• Peter Liske (born 1942), former professional football player.
  • Randolph Manning (1804–1864), Michigan Supreme Court justice.
  • Burke Marshall (1922–2003), head of the Civil Rights Division of the U.S. Department of Justice during the Civil Rights Era.
  • James Edgar Martine (1850–1925), United States Senator from New Jersey.
  • Robert Mason (born 1942), author of Chickenhawk.
  • Mary McCormack (born 1969), actress.
  • Jim McGreevey (born 1957), former Governor of New Jersey.
  • Eugene Monroe (born 1987), professional football player for the Jacksonville Jaguars.
  • Dudley Moore (1935–2002), actor who resided there at time of death.
  • Nonnie Moore (1922–2009), fashion editor at Mademoiselle, Harper's Bazaar and GQ. "
  • Cordell Mosson (1952–2013), vocalist and bassist for Parliament-Funkadelic.
  • James S. Negley (1826–1901), Civil War General, farmer, railroader, and U.S. Representative from the state of Pennsylvania.
  • Billy Bass Nelson (born 1951), bassist, founding member of Parliament-Funkadelic.
  • Andrew P. O'Rourke (1933–2013), former Westchester County Executive.
  • Montell Owens (born 1984), professional football player for the Jacksonville Jaguars.
  • Irving Penn (1917–2009), photographer.
  • Elizabeth Price (born 1996), gymnast.
  • Kasim Reed (born 1969), birthplace, current Mayor of Atlanta.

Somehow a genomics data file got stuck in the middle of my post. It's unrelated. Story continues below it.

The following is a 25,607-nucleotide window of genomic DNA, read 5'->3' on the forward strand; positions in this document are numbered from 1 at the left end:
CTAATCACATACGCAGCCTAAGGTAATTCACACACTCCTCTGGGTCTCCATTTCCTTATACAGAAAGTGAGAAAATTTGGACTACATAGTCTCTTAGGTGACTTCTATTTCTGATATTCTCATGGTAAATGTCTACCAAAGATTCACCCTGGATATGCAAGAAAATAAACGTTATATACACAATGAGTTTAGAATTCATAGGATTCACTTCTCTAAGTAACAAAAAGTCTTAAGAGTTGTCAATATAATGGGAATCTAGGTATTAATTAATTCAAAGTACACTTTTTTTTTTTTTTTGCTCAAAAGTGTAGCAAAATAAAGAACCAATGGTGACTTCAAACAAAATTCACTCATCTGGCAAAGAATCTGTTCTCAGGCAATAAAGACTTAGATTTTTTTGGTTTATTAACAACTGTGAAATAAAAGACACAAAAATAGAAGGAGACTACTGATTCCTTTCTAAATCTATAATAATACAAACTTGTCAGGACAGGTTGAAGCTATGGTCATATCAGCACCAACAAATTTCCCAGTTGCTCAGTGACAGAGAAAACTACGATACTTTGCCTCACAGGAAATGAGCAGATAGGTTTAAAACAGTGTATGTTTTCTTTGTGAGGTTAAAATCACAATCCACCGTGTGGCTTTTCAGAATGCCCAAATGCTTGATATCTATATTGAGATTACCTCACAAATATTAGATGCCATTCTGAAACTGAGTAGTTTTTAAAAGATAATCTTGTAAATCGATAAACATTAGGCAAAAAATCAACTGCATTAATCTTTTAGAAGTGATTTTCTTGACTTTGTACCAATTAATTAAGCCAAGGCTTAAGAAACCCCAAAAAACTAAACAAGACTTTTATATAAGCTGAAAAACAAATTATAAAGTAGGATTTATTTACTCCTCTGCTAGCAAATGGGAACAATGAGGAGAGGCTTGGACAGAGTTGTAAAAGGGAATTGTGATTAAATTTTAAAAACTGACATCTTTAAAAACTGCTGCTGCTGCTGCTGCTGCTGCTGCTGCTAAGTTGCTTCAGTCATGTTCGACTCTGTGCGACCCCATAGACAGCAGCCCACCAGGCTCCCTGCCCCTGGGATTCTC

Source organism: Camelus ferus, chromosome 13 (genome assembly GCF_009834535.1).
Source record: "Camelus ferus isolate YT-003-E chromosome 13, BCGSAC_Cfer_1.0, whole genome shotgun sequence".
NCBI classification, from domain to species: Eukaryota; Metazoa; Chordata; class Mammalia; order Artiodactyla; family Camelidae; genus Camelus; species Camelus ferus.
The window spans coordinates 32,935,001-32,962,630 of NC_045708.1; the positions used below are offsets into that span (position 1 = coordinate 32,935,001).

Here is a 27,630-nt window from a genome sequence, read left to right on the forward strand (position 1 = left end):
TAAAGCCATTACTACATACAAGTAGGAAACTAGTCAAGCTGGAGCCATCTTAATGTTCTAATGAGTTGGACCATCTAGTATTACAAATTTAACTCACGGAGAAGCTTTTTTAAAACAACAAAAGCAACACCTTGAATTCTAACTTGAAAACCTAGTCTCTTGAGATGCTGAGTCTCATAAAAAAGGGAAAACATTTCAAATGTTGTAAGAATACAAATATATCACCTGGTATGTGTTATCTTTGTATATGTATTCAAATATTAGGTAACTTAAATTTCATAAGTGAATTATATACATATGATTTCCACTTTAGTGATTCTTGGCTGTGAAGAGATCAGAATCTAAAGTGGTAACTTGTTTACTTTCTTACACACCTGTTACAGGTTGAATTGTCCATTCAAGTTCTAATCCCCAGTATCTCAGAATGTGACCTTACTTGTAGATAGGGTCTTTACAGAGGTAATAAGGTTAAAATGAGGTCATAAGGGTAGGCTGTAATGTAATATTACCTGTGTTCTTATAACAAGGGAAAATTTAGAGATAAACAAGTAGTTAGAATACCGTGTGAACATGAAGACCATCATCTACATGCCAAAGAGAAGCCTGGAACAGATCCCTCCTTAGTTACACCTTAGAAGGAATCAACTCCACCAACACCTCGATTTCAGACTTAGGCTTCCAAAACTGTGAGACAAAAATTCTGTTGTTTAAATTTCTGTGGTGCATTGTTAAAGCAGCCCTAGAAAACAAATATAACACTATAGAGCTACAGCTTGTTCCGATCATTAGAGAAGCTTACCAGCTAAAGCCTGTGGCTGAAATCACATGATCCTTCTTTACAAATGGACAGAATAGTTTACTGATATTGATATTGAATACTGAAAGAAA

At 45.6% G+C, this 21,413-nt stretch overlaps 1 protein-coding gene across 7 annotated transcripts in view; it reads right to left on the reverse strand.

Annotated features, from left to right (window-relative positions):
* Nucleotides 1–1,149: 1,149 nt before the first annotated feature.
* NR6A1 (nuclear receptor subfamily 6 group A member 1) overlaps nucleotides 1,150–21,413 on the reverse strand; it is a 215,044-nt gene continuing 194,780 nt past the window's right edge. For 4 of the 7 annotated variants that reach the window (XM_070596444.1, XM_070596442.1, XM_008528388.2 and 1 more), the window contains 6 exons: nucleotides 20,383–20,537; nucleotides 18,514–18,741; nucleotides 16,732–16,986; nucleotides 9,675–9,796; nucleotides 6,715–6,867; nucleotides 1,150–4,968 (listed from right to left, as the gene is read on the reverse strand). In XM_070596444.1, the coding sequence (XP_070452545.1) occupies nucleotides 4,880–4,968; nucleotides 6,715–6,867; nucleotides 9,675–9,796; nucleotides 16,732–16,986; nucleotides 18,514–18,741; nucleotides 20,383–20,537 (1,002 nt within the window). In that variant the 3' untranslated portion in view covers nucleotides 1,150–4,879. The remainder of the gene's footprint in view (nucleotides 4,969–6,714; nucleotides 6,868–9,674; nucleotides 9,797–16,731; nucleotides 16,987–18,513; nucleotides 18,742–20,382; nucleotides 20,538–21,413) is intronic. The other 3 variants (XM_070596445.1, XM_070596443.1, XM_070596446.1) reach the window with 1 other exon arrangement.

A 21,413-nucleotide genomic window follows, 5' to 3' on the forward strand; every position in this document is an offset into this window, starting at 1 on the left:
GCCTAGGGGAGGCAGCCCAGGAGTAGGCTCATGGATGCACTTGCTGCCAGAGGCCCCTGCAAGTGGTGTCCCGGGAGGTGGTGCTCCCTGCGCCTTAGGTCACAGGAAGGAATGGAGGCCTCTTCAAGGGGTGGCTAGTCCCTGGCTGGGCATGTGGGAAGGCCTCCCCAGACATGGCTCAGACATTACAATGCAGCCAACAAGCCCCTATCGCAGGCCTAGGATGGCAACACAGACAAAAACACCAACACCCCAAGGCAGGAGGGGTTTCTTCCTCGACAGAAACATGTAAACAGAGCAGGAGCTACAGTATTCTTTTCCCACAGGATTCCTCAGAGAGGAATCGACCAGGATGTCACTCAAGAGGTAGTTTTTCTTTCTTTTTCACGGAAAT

• Edward Regan (1930–2014), politician who served for 15 years as New York State Comptroller.
  • Jane Rule (1931–2007), author of lesbian-themed novels and non-fiction.
  • William Nelson Runyon (1871–1931), Acting Governor of New Jersey from 1919 to 1920.
  • Justin Sears (born 1994), basketball player for the Gießen 46ers in Germany.
  • Robert Shapiro (born 1942), lawyer.
  • Garry Shider (1953–2010), musical director of P-Funk.
  • Percy Hamilton Stewart (1867–1951), mayor of Plainfield in 1912 and 1913, represented New Jersey's 5th congressional district from 1931-1933.
  • Edward Herbert Thompson (1856–1935), archaeologist and diplomat.
  • Jeff Torborg (born 1941), former professional baseball player and manager.
  • Fred Van Eps (1878–1960), banjoist and early recording artist.
  • Rich Vos (born 1957), comedian.
  • Helen Walulik (1929–2012), All-American Girls Professional Baseball League player.
  • David S. Ware (born 1949), jazz saxophonist.
  • Vic Washington (born 1946), former professional football player.
  • James Edward Maceo West (born 1941), co-inventor of the foil electret microphone and member of the National Inventors Hall of Fame.
  • Harrison A. Williams (1919–2001), U.S. Senator who resigned following the Abscam scandal.
  • Jay Williams (born 1981), former professional basketball player with the Chicago Bulls.
  • Malinda Williams (born 1975), actress who played hair stylist Tracy "Bird" Van Adams on the Showtime television drama Soul Food.
  • Bernie Worrell (born 1944), keyboardist, founding member of Parliament-Funkadelic, childhood home.
  • James A. Yorke (born 1941), chair of the Mathematics Department at the University of Maryland, College Park.
  • References

    Plainfield, New Jersey Wikipedia